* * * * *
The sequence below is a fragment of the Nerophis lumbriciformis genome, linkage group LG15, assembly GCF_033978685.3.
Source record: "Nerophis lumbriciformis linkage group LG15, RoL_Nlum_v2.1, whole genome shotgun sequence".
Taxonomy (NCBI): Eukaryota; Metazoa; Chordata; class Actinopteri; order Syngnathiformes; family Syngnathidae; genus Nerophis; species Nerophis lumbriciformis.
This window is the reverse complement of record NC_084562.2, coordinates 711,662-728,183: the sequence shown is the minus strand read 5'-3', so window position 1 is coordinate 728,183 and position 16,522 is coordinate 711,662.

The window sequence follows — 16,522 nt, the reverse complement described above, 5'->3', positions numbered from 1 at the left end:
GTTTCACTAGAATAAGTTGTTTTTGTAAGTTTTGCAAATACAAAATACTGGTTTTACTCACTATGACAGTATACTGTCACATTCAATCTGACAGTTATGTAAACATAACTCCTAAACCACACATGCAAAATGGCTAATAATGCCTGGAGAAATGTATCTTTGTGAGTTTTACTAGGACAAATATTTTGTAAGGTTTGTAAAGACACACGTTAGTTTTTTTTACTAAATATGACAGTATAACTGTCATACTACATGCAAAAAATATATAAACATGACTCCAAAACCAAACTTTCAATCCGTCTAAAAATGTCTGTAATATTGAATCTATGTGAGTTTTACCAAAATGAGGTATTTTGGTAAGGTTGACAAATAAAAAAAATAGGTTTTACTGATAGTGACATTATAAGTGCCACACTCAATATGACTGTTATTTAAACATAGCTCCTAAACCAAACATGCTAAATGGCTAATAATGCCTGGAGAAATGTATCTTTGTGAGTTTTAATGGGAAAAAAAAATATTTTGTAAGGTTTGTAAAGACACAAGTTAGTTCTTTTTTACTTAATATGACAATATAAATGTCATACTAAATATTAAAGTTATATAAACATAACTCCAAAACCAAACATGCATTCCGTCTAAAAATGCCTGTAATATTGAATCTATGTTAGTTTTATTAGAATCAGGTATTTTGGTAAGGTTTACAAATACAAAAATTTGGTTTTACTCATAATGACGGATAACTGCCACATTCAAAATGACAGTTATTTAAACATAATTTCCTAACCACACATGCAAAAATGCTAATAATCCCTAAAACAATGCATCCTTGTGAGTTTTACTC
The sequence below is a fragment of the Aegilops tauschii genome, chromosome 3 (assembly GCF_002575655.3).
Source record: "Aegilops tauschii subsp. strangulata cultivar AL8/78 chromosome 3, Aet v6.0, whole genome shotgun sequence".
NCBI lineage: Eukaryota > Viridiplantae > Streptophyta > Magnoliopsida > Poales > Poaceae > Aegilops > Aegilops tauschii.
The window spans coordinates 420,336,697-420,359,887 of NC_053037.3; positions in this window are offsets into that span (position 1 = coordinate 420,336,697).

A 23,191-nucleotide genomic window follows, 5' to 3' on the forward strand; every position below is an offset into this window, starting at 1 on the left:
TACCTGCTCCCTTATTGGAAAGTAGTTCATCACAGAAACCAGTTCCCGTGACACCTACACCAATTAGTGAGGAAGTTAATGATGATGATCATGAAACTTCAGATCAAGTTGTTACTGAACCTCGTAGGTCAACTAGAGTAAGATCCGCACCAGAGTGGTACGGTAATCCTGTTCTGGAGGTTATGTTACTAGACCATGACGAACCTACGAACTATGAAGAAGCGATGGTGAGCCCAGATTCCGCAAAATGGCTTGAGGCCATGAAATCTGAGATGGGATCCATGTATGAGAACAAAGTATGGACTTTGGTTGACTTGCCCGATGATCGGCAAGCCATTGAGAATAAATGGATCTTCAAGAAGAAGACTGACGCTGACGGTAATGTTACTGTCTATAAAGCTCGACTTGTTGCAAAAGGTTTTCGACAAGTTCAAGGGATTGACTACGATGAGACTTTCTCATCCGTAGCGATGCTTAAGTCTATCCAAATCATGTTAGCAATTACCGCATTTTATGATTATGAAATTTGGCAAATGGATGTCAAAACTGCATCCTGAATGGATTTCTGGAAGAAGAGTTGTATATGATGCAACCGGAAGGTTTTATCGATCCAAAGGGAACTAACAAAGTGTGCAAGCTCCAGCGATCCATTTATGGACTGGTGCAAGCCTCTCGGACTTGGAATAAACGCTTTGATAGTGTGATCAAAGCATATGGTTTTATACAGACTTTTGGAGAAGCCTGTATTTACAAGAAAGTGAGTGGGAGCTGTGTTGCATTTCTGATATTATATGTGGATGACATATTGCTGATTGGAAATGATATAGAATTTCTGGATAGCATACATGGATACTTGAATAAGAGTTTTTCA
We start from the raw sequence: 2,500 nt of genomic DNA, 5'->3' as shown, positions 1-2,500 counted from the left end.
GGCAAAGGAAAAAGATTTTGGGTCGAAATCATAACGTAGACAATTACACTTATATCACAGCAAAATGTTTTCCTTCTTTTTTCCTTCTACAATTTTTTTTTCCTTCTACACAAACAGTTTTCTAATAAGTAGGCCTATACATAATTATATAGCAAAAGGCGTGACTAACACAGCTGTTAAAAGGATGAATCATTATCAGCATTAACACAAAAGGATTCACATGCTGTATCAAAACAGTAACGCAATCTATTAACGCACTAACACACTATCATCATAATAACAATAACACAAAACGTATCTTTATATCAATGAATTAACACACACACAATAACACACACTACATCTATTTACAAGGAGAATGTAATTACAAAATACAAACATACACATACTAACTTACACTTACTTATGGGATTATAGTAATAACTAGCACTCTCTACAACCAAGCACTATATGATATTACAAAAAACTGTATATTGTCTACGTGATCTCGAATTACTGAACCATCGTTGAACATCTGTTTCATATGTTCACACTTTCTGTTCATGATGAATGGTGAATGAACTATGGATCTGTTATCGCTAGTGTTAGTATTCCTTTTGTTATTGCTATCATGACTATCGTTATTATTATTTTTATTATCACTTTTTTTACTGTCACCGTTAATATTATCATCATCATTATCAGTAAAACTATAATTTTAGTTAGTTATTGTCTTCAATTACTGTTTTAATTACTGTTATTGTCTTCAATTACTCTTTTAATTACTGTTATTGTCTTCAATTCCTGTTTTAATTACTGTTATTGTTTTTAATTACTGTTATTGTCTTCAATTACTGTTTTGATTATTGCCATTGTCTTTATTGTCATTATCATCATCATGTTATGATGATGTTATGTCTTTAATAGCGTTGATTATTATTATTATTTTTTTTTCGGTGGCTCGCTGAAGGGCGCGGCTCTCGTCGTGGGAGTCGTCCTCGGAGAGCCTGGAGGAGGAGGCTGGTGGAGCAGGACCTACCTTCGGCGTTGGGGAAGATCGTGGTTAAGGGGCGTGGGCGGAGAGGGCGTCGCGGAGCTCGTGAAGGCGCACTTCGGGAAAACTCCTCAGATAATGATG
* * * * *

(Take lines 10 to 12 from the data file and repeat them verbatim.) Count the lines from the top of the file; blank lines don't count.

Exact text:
The window spans coordinates 420,336,697-420,359,887 of NC_053037.3; positions in this window are offsets into that span (position 1 = coordinate 420,336,697).

A 23,191-nucleotide genomic window follows, 5' to 3' on the forward strand; every position below is an offset into this window, starting at 1 on the left:
TACCTGCTCCCTTATTGGAAAGTAGTTCATCACAGAAACCAGTTCCCGTGACACCTACACCAATTAGTGAGGAAGTTAATGATGATGATCATGAAACTTCAGATCAAGTTGTTACTGAACCTCGTAGGTCAACTAGAGTAAGATCCGCACCAGAGTGGTACGGTAATCCTGTTCTGGAGGTTATGTTACTAGACCATGACGAACCTACGAACTATGAAGAAGCGATGGTGAGCCCAGATTCCGCAAAATGGCTTGAGGCCATGAAATCTGAGATGGGATCCATGTATGAGAACAAAGTATGGACTTTGGTTGACTTGCCCGATGATCGGCAAGCCATTGAGAATAAATGGATCTTCAAGAAGAAGACTGACGCTGACGGTAATGTTACTGTCTATAAAGCTCGACTTGTTGCAAAAGGTTTTCGACAAGTTCAAGGGATTGACTACGATGAGACTTTCTCATCCGTAGCGATGCTTAAGTCTATCCAAATCATGTTAGCAATTACCGCATTTTATGATTATGAAATTTGGCAAATGGATGTCAAAACTGCATCCTGAATGGATTTCTGGAAGAAGAGTTGTATATGATGCAACCGGAAGGTTTTATCGATCCAAAGGGAACTAACAAAGTGTGCAAGCTCCAGCGATCCATTTATGGACTGGTGCAAGCCTCTCGGACTTGGAATAAACGCTTTGATAGTGTGATCAAAGCATATGGTTTTATACAGACTTTTGGAGAAGCCTGTATTTACAAGAAAGTGAGTGGGAGCTGTGTTGCATTTCTGATATTATATGTGGATGACATATTGCTGATTGGAAATGATATAGAATTTCTGGATAGCATACATGGATACTTGAATAAGAGTTTTTCA